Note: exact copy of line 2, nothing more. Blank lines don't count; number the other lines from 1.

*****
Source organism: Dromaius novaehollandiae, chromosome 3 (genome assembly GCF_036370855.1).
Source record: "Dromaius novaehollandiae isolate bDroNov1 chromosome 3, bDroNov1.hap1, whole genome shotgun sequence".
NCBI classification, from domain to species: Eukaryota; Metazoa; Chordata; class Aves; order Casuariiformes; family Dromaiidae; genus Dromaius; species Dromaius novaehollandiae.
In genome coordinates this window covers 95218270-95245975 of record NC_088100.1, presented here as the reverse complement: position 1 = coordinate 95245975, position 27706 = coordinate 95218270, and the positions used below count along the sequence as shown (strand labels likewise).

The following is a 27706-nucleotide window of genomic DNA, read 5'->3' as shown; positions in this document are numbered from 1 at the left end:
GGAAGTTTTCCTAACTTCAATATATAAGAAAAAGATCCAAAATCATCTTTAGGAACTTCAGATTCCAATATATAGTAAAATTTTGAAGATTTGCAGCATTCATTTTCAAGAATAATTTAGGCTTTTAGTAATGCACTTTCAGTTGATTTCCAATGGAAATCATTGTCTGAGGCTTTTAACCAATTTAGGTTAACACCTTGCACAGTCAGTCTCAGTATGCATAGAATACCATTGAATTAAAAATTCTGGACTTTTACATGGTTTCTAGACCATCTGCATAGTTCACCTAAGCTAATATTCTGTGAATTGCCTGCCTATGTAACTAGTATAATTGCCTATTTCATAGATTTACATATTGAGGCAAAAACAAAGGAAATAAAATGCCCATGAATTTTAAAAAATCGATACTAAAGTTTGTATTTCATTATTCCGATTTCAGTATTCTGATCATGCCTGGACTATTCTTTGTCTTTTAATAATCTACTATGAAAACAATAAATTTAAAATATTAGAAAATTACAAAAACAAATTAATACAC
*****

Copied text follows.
Source record: "Dromaius novaehollandiae isolate bDroNov1 chromosome 3, bDroNov1.hap1, whole genome shotgun sequence".